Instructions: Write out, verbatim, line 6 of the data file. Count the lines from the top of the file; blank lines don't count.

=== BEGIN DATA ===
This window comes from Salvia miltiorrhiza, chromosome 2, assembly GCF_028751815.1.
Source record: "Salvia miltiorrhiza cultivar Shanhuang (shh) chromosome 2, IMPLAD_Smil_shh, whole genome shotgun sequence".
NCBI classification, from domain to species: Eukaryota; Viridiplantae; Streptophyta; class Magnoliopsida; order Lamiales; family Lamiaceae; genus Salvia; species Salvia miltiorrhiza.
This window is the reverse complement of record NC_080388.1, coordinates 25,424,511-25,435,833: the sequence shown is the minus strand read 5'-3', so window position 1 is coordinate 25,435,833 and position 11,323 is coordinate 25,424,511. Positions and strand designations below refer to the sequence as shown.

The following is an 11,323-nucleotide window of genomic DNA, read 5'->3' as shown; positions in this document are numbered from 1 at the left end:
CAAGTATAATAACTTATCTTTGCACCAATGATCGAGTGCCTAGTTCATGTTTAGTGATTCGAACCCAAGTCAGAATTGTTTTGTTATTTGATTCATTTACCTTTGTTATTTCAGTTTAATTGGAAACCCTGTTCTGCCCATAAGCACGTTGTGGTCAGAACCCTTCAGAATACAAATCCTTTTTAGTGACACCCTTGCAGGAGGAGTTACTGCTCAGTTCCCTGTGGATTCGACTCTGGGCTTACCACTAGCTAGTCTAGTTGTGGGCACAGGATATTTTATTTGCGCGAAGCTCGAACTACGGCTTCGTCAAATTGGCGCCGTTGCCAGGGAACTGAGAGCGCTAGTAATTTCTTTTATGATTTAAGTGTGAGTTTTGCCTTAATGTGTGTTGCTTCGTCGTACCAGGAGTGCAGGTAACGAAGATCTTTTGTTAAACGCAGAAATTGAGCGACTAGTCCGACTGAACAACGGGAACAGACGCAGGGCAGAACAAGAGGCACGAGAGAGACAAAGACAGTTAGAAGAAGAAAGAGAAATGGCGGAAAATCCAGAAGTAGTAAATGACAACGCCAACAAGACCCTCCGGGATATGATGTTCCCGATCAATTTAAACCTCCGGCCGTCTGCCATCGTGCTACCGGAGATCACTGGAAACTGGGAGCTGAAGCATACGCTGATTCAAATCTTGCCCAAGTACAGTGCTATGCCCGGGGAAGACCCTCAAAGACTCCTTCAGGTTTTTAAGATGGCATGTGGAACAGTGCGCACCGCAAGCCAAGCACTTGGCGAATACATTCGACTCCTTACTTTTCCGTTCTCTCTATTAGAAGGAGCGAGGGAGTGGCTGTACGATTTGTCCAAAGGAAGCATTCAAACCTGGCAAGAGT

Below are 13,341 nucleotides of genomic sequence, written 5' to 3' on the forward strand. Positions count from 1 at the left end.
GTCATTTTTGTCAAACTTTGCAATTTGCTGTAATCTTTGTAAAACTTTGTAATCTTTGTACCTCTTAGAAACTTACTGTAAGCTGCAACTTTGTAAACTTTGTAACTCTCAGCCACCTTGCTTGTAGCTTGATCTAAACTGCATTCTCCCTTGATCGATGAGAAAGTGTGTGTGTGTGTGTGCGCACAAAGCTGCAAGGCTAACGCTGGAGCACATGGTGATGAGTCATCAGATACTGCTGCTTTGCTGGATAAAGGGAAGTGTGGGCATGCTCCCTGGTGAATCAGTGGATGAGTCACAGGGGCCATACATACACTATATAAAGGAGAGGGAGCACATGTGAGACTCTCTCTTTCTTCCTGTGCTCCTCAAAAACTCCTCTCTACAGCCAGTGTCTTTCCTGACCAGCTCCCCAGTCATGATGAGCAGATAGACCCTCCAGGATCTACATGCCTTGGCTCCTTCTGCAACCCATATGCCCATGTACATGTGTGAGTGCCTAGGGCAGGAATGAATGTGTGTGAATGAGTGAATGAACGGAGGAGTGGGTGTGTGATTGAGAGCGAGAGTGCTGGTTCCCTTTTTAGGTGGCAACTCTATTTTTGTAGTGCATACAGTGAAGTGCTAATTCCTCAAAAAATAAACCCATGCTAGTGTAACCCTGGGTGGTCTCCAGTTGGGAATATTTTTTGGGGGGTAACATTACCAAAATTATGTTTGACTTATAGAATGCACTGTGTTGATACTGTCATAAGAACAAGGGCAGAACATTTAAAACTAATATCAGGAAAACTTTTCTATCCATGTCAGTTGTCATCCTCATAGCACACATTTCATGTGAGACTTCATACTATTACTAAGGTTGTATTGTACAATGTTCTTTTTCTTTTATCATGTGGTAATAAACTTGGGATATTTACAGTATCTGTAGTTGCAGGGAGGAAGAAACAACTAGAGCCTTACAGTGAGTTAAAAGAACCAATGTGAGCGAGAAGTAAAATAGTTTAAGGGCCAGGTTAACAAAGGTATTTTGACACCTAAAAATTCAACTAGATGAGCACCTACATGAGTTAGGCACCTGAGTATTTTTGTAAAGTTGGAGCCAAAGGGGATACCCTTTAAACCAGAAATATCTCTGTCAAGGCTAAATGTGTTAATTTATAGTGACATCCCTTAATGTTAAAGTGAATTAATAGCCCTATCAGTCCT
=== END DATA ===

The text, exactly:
CAAGTATAATAACTTATCTTTGCACCAATGATCGAGTGCCTAGTTCATGTTTAGTGATTCGAACCCAAGTCAGAATTGTTTTGTTATTTGATTCATTTACCTTTGTTATTTCAGTTTAATTGGAAACCCTGTTCTGCCCATAAGCACGTTGTGGTCAGAACCCTTCAGAATACAAATCCTTTTTAGTGACACCCTTGCAGGAGGAGTTACTGCTCAGTTCCCTGTGGATTCGACTCTGGGCTTACCACTAGCTAGTCTAGTTGTGGGCACAGGATATTTTATTTGCGCGAAGCTCGAACTACGGCTTCGTCAAATTGGCGCCGTTGCCAGGGAACTGAGAGCGCTAGTAATTTCTTTTATGATTTAAGTGTGAGTTTTGCCTTAATGTGTGTTGCTTCGTCGTACCAGGAGTGCAGGTAACGAAGATCTTTTGTTAAACGCAGAAATTGAGCGACTAGTCCGACTGAACAACGGGAACAGACGCAGGGCAGAACAAGAGGCACGAGAGAGACAAAGACAGTTAGAAGAAGAAAGAGAAATGGCGGAAAATCCAGAAGTAGTAAATGACAACGCCAACAAGACCCTCCGGGATATGATGTTCCCGATCAATTTAAACCTCCGGCCGTCTGCCATCGTGCTACCGGAGATCACTGGAAACTGGGAGCTGAAGCATACGCTGATTCAAATCTTGCCCAAGTACAGTGCTATGCCCGGGGAAGACCCTCAAAGACTCCTTCAGGTTTTTAAGATGGCATGTGGAACAGTGCGCACCGCAAGCCAAGCACTTGGCGAATACATTCGACTCCTTACTTTTCCGTTCTCTCTATTAGAAGGAGCGAGGGAGTGGCTGTACGATTTGTCCAAAGGAAGCATTCAAACCTGGCAAGAGT